The role of polyomaviruses WU and KI in human disease and tumour development
MetadataShow full item record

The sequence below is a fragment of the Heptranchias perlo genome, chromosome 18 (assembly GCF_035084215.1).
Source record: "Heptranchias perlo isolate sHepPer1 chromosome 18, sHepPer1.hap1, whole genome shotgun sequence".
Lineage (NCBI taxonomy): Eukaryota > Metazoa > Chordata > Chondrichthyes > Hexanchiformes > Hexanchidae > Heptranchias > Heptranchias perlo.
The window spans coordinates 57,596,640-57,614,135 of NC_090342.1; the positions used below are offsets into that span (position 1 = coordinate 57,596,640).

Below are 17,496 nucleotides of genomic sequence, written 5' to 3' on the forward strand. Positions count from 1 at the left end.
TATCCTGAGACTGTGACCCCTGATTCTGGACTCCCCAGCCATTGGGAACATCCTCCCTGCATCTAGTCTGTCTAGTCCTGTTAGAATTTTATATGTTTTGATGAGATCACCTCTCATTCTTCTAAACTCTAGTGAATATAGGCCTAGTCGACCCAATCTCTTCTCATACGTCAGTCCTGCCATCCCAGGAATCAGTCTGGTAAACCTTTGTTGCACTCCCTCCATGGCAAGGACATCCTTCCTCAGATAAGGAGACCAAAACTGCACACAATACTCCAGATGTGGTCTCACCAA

After the shocking discovery of SV40 as being a polyomavirus (PyV) capable of transforming human cells more than three decades ago, the recent discovery of four human PyV WU, KI, Merkel cell carcinoma virus (MCV) and trichodysplasia spinulosa-associated polyomavirus (TSV) have regained interest in this family of PyV. Especially their (possible) role in human disease is a current and interesting research theme. An important characteristic of all PyV is that they initially cause asymptomatic infections, but are able to cause disease particularly in immunosuppressed patients. Insight into reactivation of latent viruses or of normally ‘benign’ persistent viruses in immunocompromised patients has become increasingly important in de field of organ transplantations and for HIV infected patients. This rising problem and especially the discovery of three new human PyV set these viruses in a scientific spotlight. Moreover, the World Health Organization (WHO) estimated that about 20% of all cancers worldwide are associated with chronic infections. Particularly, up to 15% of human cancers are marked by a viral aetiology. The challenges are now to characterize the prevalence, disease associations, and pathophysiology for the new viruses. Because these viruses are recent discoveries, comprehensive information is missing. For none of the four new PyV an infectious virus has been isolated. However, general features already become apparent. For WU and KI, there are few indications regarding their possible pathogenic potential. In case of MCV molecular mechanisms underlying the oncogenesis are recently uncovered. Here we try to find mechanisms by which the newly discovered PyV WU, KI and MCV can cause disease by comparing them to other well known and disease-causing viruses such as BK and JC. Moreover, we provide an overview of the recent knowledge of hPyV with focus on the biology of WI, KU and MCV.